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Murdoch buys education tech provider, 3 million-student audience

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Wireless Generation, a US education technology company, will become a subsidiary of News Corporation for about $360 million in cash as Rupert Murdoch seeks to expand his company into academia.

The company provides technology solutions for an audience of over 3 million students nation-wide.

On Monday, News Corporation, the parent company of the Fox News Channel, announced it signed an agreement to buy 90 percent of Wireless Generation. The remaining shares will be retained by general manager Larry Berger, who will remain in his post.

“We see a $500 billion [education] sector in the US alone that is waiting desperately to be transformed by big breakthroughs that extend the reach of great teaching,” Murdoch said in a statement.

“Wireless Generation is at the forefront of individualized, technology-based learning that is poised to revolutionize public education for a new generation of students.”

The Brooklyn based company develops web-based software that allows teachers to track students academic progress and develop curriculum based on students’ individual needs.

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Wireless Generation was founded in 2000 and has 400 employees.

“We’re delighted to be joining a company that has a long history of growing entrepreneurial, innovative businesses,” Berger said.

“Rupert believes in the power of digital platforms to reach more people with better information, more swiftly than ever and he understands the transformative effect technology can bring to the process of learning.”

At the Media Institute Awards Dinner on October 6, Murdoch dubbed public schools “failure factories” and called for an overhaul of the US education system.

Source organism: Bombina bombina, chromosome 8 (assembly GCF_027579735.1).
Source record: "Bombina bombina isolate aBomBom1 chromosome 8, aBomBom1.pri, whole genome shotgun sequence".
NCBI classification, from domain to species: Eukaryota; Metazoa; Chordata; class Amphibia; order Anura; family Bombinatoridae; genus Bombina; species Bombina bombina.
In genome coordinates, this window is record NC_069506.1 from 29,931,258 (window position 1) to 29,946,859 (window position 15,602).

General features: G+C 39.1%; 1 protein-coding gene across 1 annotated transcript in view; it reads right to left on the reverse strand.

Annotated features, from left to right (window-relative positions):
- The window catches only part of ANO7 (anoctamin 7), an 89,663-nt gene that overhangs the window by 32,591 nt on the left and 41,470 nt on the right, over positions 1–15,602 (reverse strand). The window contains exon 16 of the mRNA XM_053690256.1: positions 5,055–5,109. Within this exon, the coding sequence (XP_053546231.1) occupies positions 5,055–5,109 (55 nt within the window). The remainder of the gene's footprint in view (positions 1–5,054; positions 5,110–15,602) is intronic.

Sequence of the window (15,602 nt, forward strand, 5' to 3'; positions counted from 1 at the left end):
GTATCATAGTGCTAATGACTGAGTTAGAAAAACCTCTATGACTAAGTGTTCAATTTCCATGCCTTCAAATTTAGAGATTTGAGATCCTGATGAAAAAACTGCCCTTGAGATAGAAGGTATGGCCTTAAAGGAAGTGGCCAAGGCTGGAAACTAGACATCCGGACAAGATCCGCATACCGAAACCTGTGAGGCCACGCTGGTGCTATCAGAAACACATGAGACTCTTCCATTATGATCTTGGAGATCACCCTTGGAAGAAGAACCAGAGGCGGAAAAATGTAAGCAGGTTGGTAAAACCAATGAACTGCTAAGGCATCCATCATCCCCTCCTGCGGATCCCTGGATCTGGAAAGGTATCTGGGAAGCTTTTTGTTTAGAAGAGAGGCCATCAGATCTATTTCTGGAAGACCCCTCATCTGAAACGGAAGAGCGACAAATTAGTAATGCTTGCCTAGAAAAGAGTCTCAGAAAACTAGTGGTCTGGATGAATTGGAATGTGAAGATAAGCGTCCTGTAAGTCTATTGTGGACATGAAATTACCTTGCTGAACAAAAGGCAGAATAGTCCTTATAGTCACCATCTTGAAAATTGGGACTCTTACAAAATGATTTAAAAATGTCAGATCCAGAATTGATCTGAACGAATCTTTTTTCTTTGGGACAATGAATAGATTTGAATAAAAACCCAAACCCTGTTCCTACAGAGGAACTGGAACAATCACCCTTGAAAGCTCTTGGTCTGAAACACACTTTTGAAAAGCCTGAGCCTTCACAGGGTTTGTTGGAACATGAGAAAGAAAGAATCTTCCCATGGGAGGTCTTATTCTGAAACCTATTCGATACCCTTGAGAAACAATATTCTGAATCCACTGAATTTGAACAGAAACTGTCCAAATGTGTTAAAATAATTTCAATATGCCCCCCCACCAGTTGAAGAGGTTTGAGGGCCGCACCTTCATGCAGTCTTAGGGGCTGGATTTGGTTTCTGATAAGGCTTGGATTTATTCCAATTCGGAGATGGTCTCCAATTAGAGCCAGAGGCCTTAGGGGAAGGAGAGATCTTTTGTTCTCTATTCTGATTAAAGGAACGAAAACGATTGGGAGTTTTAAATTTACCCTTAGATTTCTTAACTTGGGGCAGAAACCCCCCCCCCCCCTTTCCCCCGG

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“The failure rates of our public schools represent a tragic waste of human capital that is making America less competitive,” Murdoch said. “Upward mobility in America is in jeopardy unless we fix our public schools.”

On November 9, New York City Department of Education Chancellor Joel Klein was hired to be a senior adviser to Murdoch. Klein said his job was to “put them in the burgeoning and dynamic education marketplace.”

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Captive beluga whales make epic journey from China to Iceland sanctuary

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Two beluga whales from a Shanghai aquarium arrived in Iceland on Wednesday to live out their days in a unique marine sanctuary that conservationists hope will become a model for rehoming some 3,000 of the creatures currently in captivity.

Little White and Little Grey, two 12-year-old female belugas, left behind their previous lives entertaining visitors at the Changfeng Ocean World and were flown across the globe in specially tailored containers.

The whales, which each weigh about 900 kilogrammes (2,000 pounds) and measuring four metres (13 feet) will continue their epic journey by truck and ferry to the sanctuary at Klettsvik Bay at Heimaey, one of the Westman Islands off the south coast of Iceland.

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Iran says shot down US drone over its territory

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Iran's Revolutionary Guard said Thursday it had shot down a US "spy drone" which violated Iranian airspace near the Strait of Hormuz, in the latest incident to stoke tension in the strategic sea lane.

There was no immediate reaction from the United States.

The US-manufactured Global Hawk surveillance drone was hit with a missile "after violating Iranian air space" over the waters of Hormozgan province, the Guard said in a statement.

The Iranian military did not immediately publish images of the drone.

The incident comes at a time of growing antagonism between Iran and the United States following two waves of still unexplained attacks on Gulf shipping, which Washington has blamed on Tehran.

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Sailing among the stars: Here’s how photons could revolutionize space flight

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A few days from now, a SpaceX Falcon Heavy rocket will lift off from Florida, carrying a satellite the size of a loaf of bread with nothing to power it but a huge polyester "solar sail."

It's been the stuff of scientists' dreams for decades but has only very recently become a reality.

The idea might sounds crazy: propelling a craft through the vacuum of space with no engine, no fuel, and no solar panels, but instead harnessing the momentum of packets of light energy known as photons -- in this case from our Sun.

The spacecraft to be launched on Monday, called LightSail 2, was developed by the Planetary Society, a US organization that promotes space exploration which was co-founded by the legendary astronomer Carl Sagan in 1980.

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